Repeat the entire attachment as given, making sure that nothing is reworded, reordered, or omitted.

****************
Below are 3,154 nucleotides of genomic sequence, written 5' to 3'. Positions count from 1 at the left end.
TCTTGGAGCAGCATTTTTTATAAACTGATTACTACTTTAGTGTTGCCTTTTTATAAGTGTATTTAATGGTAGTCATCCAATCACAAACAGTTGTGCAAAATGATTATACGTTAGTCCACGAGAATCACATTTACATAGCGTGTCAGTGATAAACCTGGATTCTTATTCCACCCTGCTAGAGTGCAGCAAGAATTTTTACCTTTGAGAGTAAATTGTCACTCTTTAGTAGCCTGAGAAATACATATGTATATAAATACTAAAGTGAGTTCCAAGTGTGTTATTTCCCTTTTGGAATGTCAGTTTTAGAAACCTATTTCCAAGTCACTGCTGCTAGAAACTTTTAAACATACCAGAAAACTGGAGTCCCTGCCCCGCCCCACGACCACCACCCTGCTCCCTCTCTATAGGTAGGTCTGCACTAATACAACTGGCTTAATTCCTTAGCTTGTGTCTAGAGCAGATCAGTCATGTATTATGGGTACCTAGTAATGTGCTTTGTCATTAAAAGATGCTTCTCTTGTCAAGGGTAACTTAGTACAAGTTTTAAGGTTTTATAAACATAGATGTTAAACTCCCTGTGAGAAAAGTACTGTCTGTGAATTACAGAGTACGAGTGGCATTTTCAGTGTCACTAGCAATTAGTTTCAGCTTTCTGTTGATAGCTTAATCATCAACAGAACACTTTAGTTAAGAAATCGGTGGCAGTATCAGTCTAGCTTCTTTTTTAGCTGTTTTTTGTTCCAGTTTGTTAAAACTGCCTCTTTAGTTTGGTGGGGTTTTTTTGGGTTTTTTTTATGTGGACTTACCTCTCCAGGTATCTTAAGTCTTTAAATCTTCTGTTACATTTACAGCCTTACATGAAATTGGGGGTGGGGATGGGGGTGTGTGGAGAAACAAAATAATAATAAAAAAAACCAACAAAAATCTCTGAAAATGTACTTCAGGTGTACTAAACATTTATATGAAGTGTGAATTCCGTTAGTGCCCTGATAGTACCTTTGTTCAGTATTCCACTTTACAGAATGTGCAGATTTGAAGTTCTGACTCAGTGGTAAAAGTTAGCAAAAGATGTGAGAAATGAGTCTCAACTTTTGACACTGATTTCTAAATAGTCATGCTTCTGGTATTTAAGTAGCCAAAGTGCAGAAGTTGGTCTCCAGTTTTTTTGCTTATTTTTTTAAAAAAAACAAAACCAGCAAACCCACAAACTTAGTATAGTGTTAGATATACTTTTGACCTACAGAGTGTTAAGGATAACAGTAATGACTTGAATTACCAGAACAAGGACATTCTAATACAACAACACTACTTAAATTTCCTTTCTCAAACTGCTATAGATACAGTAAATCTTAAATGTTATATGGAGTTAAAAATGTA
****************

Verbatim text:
Below are 3,154 nucleotides of genomic sequence, written 5' to 3'. Positions count from 1 at the left end.
TCTTGGAGCAGCATTTTTTATAAACTGATTACTACTTTAGTGTTGCCTTTTTATAAGTGTATTTAATGGTAGTCATCCAATCACAAACAGTTGTGCAAAATGATTATACGTTAGTCCACGAGAATCACATTTACATAGCGTGTCAGTGATAAACCTGGATTCTTATTCCACCCTGCTAGAGTGCAGCAAGAATTTTTACCTTTGAGAGTAAATTGTCACTCTTTAGTAGCCTGAGAAATACATATGTATATAAATACTAAAGTGAGTTCCAAGTGTGTTATTTCCCTTTTGGAATGTCAGTTTTAGAAACCTATTTCCAAGTCACTGCTGCTAGAAACTTTTAAACATACCAGAAAACTGGAGTCCCTGCCCCGCCCCACGACCACCACCCTGCTCCCTCTCTATAGGTAGGTCTGCACTAATACAACTGGCTTAATTCCTTAGCTTGTGTCTAGAGCAGATCAGTCATGTATTATGGGTACCTAGTAATGTGCTTTGTCATTAAAAGATGCTTCTCTTGTCAAGGGTAACTTAGTACAAGTTTTAAGGTTTTATAAACATAGATGTTAAACTCCCTGTGAGAAAAGTACTGTCTGTGAATTACAGAGTACGAGTGGCATTTTCAGTGTCACTAGCAATTAGTTTCAGCTTTCTGTTGATAGCTTAATCATCAACAGAACACTTTAGTTAAGAAATCGGTGGCAGTATCAGTCTAGCTTCTTTTTTAGCTGTTTTTTGTTCCAGTTTGTTAAAACTGCCTCTTTAGTTTGGTGGGGTTTTTTTGGGTTTTTTTTATGTGGACTTACCTCTCCAGGTATCTTAAGTCTTTAAATCTTCTGTTACATTTACAGCCTTACATGAAATTGGGGGTGGGGATGGGGGTGTGTGGAGAAACAAAATAATAATAAAAAAAACCAACAAAAATCTCTGAAAATGTACTTCAGGTGTACTAAACATTTATATGAAGTGTGAATTCCGTTAGTGCCCTGATAGTACCTTTGTTCAGTATTCCACTTTACAGAATGTGCAGATTTGAAGTTCTGACTCAGTGGTAAAAGTTAGCAAAAGATGTGAGAAATGAGTCTCAACTTTTGACACTGATTTCTAAATAGTCATGCTTCTGGTATTTAAGTAGCCAAAGTGCAGAAGTTGGTCTCCAGTTTTTTTGCTTATTTTTTTAAAAAAAACAAAACCAGCAAACCCACAAACTTAGTATAGTGTTAGATATACTTTTGACCTACAGAGTGTTAAGGATAACAGTAATGACTTGAATTACCAGAACAAGGACATTCTAATACAACAACACTACTTAAATTTCCTTTCTCAAACTGCTATAGATACAGTAAATCTTAAATGTTATATGGAGTTAAAAATGTA